We have a forward proxy for our network which is Squid 2.7. This is managed for us by a third party.

We noticed recently that http requests going from our network to the web were having the Accept-Encoding header removed. This was resulting in all web traffic across our network (approx 8000+ PCs) being uncompressed even though the browsers and server on each end were capable.

We have asked the third party to look into this and they have said it is because Squid 2.7 does not support compression.

I understand this to be true but I was under the impression that the compression happened on the webserver rather than the proxy. So...

  1. Can Squid 2.7 proxy and/or cache content that is gzipped?
  2. If it can, how/why might it be configured such that the Accept-Encoding header is being removed?
  • Have you checked that your clients really are asking for compressed content - there are a large number of supposedly reputable "security" products which deliberately break HTTP compression. – symcbean Oct 19 '13 at 21:41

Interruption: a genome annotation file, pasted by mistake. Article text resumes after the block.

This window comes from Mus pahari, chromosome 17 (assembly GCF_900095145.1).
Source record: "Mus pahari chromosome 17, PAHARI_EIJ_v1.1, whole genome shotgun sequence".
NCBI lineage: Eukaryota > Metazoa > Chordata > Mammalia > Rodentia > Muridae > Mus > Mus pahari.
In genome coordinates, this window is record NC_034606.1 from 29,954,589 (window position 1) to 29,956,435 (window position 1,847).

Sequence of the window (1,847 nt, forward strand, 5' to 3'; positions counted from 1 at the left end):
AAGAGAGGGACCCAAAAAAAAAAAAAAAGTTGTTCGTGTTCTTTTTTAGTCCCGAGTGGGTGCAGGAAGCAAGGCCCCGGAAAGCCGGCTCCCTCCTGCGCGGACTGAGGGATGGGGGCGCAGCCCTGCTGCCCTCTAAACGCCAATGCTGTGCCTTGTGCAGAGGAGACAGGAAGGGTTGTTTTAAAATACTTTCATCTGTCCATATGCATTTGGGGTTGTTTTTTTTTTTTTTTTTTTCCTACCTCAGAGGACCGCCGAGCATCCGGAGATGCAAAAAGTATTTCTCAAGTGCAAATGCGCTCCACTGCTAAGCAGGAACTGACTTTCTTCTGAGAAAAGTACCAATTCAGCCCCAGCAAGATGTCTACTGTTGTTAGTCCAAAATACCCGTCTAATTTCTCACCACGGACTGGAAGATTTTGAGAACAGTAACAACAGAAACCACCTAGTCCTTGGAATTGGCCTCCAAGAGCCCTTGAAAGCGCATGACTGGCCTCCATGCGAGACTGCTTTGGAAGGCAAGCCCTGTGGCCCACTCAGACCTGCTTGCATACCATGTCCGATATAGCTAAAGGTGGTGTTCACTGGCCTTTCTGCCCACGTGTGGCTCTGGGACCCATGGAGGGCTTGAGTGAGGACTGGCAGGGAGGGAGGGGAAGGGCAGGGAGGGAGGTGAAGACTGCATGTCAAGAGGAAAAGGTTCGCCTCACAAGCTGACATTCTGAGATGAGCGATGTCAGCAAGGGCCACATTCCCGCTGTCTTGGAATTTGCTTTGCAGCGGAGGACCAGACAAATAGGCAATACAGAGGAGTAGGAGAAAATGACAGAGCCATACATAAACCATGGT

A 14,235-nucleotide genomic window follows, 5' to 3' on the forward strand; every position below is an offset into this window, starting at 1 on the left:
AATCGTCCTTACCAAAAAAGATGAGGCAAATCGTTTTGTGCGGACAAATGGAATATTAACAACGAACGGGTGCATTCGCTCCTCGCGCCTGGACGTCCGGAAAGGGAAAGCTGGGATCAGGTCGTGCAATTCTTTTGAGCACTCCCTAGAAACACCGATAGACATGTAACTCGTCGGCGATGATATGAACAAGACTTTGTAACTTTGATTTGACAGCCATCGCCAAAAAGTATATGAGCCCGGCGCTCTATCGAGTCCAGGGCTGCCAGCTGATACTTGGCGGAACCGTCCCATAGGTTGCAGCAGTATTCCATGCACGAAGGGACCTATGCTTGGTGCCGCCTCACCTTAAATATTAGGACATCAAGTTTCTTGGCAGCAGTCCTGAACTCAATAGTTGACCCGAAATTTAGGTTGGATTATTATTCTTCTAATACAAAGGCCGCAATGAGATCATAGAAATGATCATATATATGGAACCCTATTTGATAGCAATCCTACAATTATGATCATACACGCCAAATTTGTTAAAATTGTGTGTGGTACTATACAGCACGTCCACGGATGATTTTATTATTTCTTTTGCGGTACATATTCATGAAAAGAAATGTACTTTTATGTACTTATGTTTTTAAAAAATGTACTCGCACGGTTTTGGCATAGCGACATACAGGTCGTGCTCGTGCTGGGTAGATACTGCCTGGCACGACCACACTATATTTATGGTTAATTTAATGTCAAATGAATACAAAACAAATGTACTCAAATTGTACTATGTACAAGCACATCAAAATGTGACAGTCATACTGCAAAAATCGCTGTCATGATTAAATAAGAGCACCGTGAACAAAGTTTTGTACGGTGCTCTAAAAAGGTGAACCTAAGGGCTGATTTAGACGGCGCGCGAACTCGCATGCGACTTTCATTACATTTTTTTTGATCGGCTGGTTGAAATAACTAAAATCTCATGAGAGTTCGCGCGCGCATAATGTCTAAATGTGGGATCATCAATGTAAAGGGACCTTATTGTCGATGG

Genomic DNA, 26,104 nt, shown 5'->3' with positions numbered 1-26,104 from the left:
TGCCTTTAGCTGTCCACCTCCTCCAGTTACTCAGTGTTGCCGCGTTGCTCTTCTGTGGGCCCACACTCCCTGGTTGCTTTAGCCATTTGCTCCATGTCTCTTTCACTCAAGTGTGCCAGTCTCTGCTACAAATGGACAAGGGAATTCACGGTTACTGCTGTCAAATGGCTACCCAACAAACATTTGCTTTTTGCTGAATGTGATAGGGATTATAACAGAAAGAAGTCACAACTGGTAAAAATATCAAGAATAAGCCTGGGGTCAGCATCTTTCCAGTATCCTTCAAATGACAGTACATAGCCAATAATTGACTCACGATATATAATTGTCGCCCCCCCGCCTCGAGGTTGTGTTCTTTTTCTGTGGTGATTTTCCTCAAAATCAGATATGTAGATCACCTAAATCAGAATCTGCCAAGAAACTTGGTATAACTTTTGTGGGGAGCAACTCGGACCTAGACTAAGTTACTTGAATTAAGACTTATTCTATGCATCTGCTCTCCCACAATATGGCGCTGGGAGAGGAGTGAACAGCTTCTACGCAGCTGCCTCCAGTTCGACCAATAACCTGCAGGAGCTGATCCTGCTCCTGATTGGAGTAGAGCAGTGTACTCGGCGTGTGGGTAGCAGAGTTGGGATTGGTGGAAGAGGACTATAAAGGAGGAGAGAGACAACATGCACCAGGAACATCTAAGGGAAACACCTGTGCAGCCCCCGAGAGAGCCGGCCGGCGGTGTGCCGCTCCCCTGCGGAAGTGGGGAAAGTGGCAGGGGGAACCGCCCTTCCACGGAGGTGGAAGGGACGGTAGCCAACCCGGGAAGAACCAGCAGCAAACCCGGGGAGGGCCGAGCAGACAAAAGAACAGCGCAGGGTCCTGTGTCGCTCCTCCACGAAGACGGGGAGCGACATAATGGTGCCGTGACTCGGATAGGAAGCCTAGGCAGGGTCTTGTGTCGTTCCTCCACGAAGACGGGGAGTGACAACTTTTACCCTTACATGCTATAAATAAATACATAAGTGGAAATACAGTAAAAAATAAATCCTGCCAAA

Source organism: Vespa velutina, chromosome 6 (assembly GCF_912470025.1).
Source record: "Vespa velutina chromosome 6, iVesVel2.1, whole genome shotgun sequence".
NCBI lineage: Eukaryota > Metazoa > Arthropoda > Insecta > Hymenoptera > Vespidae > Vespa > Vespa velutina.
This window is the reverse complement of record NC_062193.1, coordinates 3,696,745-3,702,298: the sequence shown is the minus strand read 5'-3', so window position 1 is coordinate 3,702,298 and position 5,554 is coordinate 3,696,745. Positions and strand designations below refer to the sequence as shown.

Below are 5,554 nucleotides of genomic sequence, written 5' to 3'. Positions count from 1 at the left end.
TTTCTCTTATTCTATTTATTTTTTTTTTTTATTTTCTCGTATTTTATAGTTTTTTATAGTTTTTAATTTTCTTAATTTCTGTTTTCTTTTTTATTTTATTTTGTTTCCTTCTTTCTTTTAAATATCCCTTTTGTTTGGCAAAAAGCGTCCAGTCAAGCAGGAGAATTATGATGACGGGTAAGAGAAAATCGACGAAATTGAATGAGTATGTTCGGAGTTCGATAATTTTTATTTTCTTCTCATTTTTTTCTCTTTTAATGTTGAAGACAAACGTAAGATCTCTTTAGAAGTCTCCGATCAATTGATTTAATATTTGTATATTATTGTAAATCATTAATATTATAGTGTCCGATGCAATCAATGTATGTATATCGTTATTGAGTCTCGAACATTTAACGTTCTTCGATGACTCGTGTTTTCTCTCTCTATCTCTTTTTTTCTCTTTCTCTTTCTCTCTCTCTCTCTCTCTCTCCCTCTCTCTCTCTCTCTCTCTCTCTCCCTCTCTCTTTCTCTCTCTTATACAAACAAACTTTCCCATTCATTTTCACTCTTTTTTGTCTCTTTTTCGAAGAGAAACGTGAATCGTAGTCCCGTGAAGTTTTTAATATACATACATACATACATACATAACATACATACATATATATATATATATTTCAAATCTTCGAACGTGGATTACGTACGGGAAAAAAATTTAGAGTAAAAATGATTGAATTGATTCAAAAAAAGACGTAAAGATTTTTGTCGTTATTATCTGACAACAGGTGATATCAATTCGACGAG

• All our PCs have IE8 installed. They include Accept-Encoding header with every request, this works fine with internal web servers, where the proxy in not involved. – Tom Styles Oct 21 '13 at 13:49

Squid 2.7 does cache compressed pages (multiple encodings of a page), if the user requests a compressed page. But if the user requests a non-compressed page, then squid will forward a requests asking for a non-compressed page. and then cache that. If a compressed page was requested but a non-compressed page is cached, the non-compressed page is served by squid. But if the compressed page is cached first, and a non compressed page cached, and then a compressed page requested, the compressed page will be served from cache.

I find squid will cache multiple encodings of a page only if and when a non-compressed page is not cached first/requested first, or else the non-compressed page will get cached, and since accept-encoding is conditional, there is no reason for squid to fetched a compressed page since the request will be okay with non-compressed encoding page.

#   TAG: cache_vary
#   When 'cache_vary' is set to off, response that have a
#   Vary header will not be stored in the cache.
cache_vary on

cache_vary needs to be turned on, so that multiple encodings of a page is cached.

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